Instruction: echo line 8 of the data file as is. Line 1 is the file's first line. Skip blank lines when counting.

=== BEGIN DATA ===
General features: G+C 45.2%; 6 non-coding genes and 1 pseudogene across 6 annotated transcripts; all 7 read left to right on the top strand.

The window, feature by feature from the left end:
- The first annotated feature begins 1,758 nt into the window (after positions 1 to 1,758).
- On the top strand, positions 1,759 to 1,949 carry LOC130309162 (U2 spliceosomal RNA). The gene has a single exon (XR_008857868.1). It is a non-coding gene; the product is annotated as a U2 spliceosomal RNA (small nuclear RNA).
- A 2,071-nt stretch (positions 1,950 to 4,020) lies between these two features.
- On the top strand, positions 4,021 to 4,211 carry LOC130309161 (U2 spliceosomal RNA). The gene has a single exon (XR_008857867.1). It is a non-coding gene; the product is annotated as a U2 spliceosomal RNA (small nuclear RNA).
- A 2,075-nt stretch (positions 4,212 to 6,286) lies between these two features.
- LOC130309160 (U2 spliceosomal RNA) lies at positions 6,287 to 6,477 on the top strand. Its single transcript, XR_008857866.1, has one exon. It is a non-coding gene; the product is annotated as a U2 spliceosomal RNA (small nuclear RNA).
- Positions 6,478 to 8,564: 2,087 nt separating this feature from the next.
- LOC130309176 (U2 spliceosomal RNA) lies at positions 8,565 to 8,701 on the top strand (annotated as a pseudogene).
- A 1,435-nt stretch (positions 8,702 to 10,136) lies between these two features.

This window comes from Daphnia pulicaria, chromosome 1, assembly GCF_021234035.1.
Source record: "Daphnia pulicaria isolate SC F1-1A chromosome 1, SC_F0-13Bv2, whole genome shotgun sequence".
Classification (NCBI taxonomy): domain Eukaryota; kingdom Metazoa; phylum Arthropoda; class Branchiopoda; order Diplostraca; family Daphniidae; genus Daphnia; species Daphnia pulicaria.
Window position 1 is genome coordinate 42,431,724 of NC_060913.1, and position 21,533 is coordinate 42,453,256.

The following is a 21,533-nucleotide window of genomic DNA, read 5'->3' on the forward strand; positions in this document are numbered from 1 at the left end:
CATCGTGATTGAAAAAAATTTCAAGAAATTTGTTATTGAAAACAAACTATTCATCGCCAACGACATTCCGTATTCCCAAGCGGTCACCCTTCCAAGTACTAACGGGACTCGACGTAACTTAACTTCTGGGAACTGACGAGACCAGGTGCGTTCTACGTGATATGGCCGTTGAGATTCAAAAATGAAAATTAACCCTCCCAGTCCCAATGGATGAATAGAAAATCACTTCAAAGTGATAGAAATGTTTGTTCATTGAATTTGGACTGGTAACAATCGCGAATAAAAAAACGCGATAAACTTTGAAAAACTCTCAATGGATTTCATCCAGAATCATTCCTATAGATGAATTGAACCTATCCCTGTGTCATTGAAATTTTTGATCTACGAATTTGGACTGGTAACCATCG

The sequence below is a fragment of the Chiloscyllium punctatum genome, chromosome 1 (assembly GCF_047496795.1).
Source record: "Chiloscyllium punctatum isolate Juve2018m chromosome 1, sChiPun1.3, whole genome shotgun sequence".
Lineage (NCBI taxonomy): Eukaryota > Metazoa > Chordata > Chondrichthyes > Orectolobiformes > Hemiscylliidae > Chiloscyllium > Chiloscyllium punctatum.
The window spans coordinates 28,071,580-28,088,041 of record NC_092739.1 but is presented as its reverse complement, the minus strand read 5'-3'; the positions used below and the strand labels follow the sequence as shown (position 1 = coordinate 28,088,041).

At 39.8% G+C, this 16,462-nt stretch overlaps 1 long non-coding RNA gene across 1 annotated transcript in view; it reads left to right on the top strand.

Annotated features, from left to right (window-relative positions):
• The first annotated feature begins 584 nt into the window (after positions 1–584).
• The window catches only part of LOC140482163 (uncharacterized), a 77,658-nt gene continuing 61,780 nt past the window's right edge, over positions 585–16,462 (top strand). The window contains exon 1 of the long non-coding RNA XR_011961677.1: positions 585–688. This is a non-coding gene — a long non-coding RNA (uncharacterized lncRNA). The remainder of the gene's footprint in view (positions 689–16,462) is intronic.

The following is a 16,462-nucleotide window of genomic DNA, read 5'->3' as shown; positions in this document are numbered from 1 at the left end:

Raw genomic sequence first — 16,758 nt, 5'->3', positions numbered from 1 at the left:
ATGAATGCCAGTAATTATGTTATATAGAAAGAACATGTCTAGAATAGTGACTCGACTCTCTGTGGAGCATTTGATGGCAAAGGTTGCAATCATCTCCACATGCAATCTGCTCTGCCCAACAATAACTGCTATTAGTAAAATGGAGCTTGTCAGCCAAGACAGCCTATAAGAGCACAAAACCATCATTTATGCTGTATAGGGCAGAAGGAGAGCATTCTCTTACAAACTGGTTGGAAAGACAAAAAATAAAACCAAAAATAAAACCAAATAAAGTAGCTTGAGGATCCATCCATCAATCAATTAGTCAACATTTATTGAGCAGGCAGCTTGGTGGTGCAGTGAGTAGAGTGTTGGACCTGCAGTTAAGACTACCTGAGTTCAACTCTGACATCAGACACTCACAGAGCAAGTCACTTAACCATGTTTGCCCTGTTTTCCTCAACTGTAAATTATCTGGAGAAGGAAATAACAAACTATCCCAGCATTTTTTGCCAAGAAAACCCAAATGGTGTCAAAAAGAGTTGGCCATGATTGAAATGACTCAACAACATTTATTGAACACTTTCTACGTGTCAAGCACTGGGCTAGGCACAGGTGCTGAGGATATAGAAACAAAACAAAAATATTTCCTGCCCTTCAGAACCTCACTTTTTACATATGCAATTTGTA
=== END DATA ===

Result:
- LOC130309160 (U2 spliceosomal RNA) lies at positions 6,287 to 6,477 on the top strand. Its single transcript, XR_008857866.1, has one exon. It is a non-coding gene; the product is annotated as a U2 spliceosomal RNA (small nuclear RNA).